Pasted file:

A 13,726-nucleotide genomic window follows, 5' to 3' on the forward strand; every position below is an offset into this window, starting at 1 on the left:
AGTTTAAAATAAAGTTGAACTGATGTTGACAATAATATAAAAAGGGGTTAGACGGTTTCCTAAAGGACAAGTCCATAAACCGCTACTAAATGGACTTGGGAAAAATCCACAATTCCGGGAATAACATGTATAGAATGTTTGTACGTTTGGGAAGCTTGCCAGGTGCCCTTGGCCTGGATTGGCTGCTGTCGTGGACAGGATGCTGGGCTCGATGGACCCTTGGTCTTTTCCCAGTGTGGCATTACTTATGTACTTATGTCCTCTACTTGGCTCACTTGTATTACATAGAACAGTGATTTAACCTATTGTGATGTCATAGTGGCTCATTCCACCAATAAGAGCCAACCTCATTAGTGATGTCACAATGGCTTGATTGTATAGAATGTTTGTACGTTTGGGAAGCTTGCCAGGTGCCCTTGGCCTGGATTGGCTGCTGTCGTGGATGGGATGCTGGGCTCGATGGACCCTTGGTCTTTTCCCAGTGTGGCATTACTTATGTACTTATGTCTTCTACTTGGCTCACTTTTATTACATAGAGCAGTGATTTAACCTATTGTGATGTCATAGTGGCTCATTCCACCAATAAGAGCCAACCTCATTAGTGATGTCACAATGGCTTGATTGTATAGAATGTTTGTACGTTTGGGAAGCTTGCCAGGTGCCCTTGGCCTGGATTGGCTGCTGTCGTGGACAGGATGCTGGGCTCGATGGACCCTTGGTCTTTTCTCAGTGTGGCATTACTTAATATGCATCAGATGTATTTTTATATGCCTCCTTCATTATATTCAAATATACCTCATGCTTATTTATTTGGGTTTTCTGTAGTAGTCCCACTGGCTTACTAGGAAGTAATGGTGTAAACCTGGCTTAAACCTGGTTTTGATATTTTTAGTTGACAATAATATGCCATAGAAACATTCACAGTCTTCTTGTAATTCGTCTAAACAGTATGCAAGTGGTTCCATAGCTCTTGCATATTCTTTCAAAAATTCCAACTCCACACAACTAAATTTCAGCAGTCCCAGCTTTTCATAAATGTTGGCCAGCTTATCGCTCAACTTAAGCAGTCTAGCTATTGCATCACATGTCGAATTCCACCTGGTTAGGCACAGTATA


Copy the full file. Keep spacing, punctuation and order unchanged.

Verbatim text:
A 13,726-nucleotide genomic window follows, 5' to 3' on the forward strand; every position below is an offset into this window, starting at 1 on the left:
AGTTTAAAATAAAGTTGAACTGATGTTGACAATAATATAAAAAGGGGTTAGACGGTTTCCTAAAGGACAAGTCCATAAACCGCTACTAAATGGACTTGGGAAAAATCCACAATTCCGGGAATAACATGTATAGAATGTTTGTACGTTTGGGAAGCTTGCCAGGTGCCCTTGGCCTGGATTGGCTGCTGTCGTGGACAGGATGCTGGGCTCGATGGACCCTTGGTCTTTTCCCAGTGTGGCATTACTTATGTACTTATGTCCTCTACTTGGCTCACTTGTATTACATAGAACAGTGATTTAACCTATTGTGATGTCATAGTGGCTCATTCCACCAATAAGAGCCAACCTCATTAGTGATGTCACAATGGCTTGATTGTATAGAATGTTTGTACGTTTGGGAAGCTTGCCAGGTGCCCTTGGCCTGGATTGGCTGCTGTCGTGGATGGGATGCTGGGCTCGATGGACCCTTGGTCTTTTCCCAGTGTGGCATTACTTATGTACTTATGTCTTCTACTTGGCTCACTTTTATTACATAGAGCAGTGATTTAACCTATTGTGATGTCATAGTGGCTCATTCCACCAATAAGAGCCAACCTCATTAGTGATGTCACAATGGCTTGATTGTATAGAATGTTTGTACGTTTGGGAAGCTTGCCAGGTGCCCTTGGCCTGGATTGGCTGCTGTCGTGGACAGGATGCTGGGCTCGATGGACCCTTGGTCTTTTCTCAGTGTGGCATTACTTAATATGCATCAGATGTATTTTTATATGCCTCCTTCATTATATTCAAATATACCTCATGCTTATTTATTTGGGTTTTCTGTAGTAGTCCCACTGGCTTACTAGGAAGTAATGGTGTAAACCTGGCTTAAACCTGGTTTTGATATTTTTAGTTGACAATAATATGCCATAGAAACATTCACAGTCTTCTTGTAATTCGTCTAAACAGTATGCAAGTGGTTCCATAGCTCTTGCATATTCTTTCAAAAATTCCAACTCCACACAACTAAATTTCAGCAGTCCCAGCTTTTCATAAATGTTGGCCAGCTTATCGCTCAACTTAAGCAGTCTAGCTATTGCATCACATGTCGAATTCCACCTGGTTAGGCACAGTATA